At a time when all we wanted was to see him hang on and rekindle that greatness, Super Sid’s knees had little left for basketball, but plenty enough to walk him onto his high school court where a podium was set up to welcome home a basketball god who was now in street clothes to deliver the sad but inevitable news.

Local media flocked to cover his farewell presser. And before this day, Sid had already answered all the important basketball questions that a 20-year-old reporter for the Arkansas Gazette would ever need to know about his game.

Did he take away your best scorer? Check. Take away your bigs by owning the glass at only 6-foot-4? Check. Take your breath away by launching from ground zero and punctuating a graceful but electrifying flight with an emphatic two-handed slam? Check mate!  And those were just a few of the many elite-level components of Sid’s game that made him of one of the 5 best players in the world by the mid-’80s.

Plus, his stats and accolades over the years spoke plainly enough to his contributions and greatness as a player:

* One of only two Hogs to score more than 2,000 points in a career

* All-time leader in rebounds as a Razorback, and at or near the top in field-goal percentage and free throws

* Arkansas’s only 1st team All American

* Led the Hogs to their first Final Four in the modern era of college basketball in 1978 as a junior

* Took the Hogs back back to the Elite Eight the following season as a senior in an epic battle against legendary Larry Bird.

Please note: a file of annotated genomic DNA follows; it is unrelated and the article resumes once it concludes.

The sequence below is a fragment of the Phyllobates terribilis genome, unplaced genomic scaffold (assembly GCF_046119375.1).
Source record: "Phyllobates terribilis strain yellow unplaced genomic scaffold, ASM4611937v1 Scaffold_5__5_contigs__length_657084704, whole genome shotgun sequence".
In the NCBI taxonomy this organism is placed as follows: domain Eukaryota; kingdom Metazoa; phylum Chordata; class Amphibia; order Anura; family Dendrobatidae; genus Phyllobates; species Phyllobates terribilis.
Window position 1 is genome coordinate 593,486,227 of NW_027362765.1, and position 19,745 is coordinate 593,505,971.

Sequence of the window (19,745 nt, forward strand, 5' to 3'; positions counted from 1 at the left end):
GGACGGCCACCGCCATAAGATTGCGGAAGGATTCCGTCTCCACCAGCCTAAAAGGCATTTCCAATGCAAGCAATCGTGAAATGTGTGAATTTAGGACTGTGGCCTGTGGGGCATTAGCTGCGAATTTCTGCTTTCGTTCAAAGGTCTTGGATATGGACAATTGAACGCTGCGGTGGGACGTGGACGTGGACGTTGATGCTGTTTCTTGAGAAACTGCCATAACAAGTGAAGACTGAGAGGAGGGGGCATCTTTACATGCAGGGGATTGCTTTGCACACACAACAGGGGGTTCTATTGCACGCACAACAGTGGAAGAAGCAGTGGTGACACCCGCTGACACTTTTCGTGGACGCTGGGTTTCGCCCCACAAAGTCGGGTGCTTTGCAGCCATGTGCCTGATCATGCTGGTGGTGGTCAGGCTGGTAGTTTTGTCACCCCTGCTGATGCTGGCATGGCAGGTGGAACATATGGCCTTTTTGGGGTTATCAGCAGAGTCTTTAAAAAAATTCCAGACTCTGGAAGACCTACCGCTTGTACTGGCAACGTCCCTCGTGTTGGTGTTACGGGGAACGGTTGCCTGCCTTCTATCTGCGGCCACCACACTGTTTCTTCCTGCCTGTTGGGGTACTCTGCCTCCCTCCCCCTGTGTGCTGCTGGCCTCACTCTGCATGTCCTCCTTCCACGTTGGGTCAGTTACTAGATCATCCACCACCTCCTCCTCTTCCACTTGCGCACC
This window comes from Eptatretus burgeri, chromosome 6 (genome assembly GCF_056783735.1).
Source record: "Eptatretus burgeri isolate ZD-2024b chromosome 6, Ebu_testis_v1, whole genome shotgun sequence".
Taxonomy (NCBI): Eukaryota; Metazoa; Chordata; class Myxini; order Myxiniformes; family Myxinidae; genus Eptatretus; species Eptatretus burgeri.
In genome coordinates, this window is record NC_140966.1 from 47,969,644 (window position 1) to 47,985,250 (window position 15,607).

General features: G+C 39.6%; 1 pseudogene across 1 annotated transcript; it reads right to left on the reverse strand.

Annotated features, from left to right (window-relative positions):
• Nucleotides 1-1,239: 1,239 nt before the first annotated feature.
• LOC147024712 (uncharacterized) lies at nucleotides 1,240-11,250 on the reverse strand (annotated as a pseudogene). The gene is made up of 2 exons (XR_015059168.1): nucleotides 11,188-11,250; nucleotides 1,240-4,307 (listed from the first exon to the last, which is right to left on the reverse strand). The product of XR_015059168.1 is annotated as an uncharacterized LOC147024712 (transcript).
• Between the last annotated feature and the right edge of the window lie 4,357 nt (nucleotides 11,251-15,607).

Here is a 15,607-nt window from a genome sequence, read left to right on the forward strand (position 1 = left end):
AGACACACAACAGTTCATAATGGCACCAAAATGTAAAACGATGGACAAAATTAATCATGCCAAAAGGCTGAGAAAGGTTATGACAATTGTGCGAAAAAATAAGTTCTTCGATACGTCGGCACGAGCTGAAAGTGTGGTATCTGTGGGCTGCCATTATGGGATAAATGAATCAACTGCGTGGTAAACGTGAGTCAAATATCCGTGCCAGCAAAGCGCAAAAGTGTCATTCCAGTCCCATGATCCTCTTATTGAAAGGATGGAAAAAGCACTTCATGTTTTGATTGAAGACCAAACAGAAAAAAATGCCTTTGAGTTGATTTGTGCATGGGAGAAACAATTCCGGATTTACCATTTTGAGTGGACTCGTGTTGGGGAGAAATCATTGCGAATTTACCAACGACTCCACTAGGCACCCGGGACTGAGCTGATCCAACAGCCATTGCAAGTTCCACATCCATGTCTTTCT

* 5th player selected in the 1979 NBA draft

* 5-time NBA 1st or 2nd team all-pro

* 5-time NBA All Star

* Twice named NBA Defensive Player of the Year

* 4-time NBA All Defensive first-team, and 1-time 2nd team

* Led Milwaukee to 8 division titles in his 10 seasons there

* First NBA player in over a decade to lead his team in minutes, scoring, rebounding, and assists.

* Led the Bucks to the third-best record of the ’80s behind only the Boston Celtics and Los Angeles Lakers

* 2-time cover boy of Sports Illustrated

* His Milwaukee No. 4 jersey was retired by the Bucks in 1990, and it’s hanging in the rafters of their arena.

Then there were the quotes and thoughts from legends of the game. The greatest player of all-time, Michael Jordan, who came into the league in 1984, credits Super Sid with some of his most important basketball lessons on the pro level.  “When you play against Moncrief, you’re in for a night of all-around basketball. He’ll hound you everywhere you go, both ends of the court. You just expect it.” A respectful description to the Los Angeles Times praising Sir Sid’s full-court intensity. Then there was Hall of Fame coach Don Nelson, one of the longest tenured coaches in NBA history whose coached more than one HOF player, who was always on record to acknowledge that Sidney was the greatest player he ever coached.

Greatness that someday will be — must be — recognized by the Naismith Basketball Hall of Fame, because while Magic and Bird are credited with saving pro basketball, Sidney was right beside them doing the dirty work on the defensive end that eventually led to a revolution of being accountable on that end of the floor in a league forever known for its offense. It was his devotion to relentless, lunch-pail, physical, dig-in-and-D-up play that helped transform the game into what you see today — a game that values defense.

But getting back to Sid’s retirement press conference back in 1989, a young reporter had already heard Moncrief through his actions on the floor, but he still had questions. He wanted so badly to pay attention to every single word from a local living legend, to focus on his facial expressions, his tone, and his body language. So that the reporter could help tell the story of this day to readers, and to choose words that would fittingly help sew up a brilliant career. But the mind could not fight back the flood of images from watching his excellence and greatness over the previous 14 years. It was a Sidney Moncrief highlight reel playing on a loop in the mind while Sid was up there speaking of his retirement from basketball.